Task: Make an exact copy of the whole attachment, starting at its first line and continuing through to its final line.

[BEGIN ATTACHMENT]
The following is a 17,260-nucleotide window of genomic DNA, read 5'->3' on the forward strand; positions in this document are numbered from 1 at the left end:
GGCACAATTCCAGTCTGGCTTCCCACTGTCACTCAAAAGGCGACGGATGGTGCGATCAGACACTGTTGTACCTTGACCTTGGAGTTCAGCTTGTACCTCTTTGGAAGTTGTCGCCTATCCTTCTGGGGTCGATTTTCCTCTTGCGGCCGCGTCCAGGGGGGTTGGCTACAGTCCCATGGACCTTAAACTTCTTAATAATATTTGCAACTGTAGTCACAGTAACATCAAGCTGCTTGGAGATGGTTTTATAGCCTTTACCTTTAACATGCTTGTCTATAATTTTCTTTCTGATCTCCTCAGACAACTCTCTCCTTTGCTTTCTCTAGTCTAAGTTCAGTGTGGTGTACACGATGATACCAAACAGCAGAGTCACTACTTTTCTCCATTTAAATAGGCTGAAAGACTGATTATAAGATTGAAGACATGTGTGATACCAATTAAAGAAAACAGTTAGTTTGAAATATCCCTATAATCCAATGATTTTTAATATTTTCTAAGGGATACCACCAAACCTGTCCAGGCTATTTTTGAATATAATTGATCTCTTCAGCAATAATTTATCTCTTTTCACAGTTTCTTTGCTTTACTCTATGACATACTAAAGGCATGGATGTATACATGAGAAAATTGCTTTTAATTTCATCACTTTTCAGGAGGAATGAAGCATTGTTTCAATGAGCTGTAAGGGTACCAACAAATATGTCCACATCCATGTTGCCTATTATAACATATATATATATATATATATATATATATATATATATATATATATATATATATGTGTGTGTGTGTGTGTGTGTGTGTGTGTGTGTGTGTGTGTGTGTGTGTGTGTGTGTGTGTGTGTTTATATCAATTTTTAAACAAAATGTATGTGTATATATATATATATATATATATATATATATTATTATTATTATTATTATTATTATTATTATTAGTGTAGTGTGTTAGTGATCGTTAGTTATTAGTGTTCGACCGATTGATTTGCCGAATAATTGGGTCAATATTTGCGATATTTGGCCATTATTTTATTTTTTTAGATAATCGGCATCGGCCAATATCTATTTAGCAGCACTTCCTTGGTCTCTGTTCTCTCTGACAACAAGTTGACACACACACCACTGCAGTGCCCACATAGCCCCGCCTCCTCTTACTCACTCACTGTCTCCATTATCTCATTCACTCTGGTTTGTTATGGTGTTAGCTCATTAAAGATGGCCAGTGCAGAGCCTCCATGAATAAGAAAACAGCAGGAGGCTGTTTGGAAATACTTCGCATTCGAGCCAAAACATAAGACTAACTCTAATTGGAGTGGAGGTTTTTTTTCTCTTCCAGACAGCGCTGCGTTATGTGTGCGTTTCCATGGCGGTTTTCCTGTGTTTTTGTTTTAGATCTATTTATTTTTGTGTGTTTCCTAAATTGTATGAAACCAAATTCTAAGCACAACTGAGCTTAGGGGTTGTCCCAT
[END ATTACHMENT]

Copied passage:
The following is a 17,260-nucleotide window of genomic DNA, read 5'->3' on the forward strand; positions in this document are numbered from 1 at the left end:
GGCACAATTCCAGTCTGGCTTCCCACTGTCACTCAAAAGGCGACGGATGGTGCGATCAGACACTGTTGTACCTTGACCTTGGAGTTCAGCTTGTACCTCTTTGGAAGTTGTCGCCTATCCTTCTGGGGTCGATTTTCCTCTTGCGGCCGCGTCCAGGGGGGTTGGCTACAGTCCCATGGACCTTAAACTTCTTAATAATATTTGCAACTGTAGTCACAGTAACATCAAGCTGCTTGGAGATGGTTTTATAGCCTTTACCTTTAACATGCTTGTCTATAATTTTCTTTCTGATCTCCTCAGACAACTCTCTCCTTTGCTTTCTCTAGTCTAAGTTCAGTGTGGTGTACACGATGATACCAAACAGCAGAGTCACTACTTTTCTCCATTTAAATAGGCTGAAAGACTGATTATAAGATTGAAGACATGTGTGATACCAATTAAAGAAAACAGTTAGTTTGAAATATCCCTATAATCCAATGATTTTTAATATTTTCTAAGGGATACCACCAAACCTGTCCAGGCTATTTTTGAATATAATTGATCTCTTCAGCAATAATTTATCTCTTTTCACAGTTTCTTTGCTTTACTCTATGACATACTAAAGGCATGGATGTATACATGAGAAAATTGCTTTTAATTTCATCACTTTTCAGGAGGAATGAAGCATTGTTTCAATGAGCTGTAAGGGTACCAACAAATATGTCCACATCCATGTTGCCTATTATAACATATATATATATATATATATATATATATATATATATATATATATATATATATGTGTGTGTGTGTGTGTGTGTGTGTGTGTGTGTGTGTGTGTGTGTGTGTGTGTGTGTGTGTGTGTTTATATCAATTTTTAAACAAAATGTATGTGTATATATATATATATATATATATATATATATTATTATTATTATTATTATTATTATTATTATTAGTGTAGTGTGTTAGTGATCGTTAGTTATTAGTGTTCGACCGATTGATTTGCCGAATAATTGGGTCAATATTTGCGATATTTGGCCATTATTTTATTTTTTTAGATAATCGGCATCGGCCAATATCTATTTAGCAGCACTTCCTTGGTCTCTGTTCTCTCTGACAACAAGTTGACACACACACCACTGCAGTGCCCACATAGCCCCGCCTCCTCTTACTCACTCACTGTCTCCATTATCTCATTCACTCTGGTTTGTTATGGTGTTAGCTCATTAAAGATGGCCAGTGCAGAGCCTCCATGAATAAGAAAACAGCAGGAGGCTGTTTGGAAATACTTCGCATTCGAGCCAAAACATAAGACTAACTCTAATTGGAGTGGAGGTTTTTTTTCTCTTCCAGACAGCGCTGCGTTATGTGTGCGTTTCCATGGCGGTTTTCCTGTGTTTTTGTTTTAGATCTATTTATTTTTGTGTGTTTCCTAAATTGTATGAAACCAAATTCTAAGCACAACTGAGCTTAGGGGTTGTCCCAT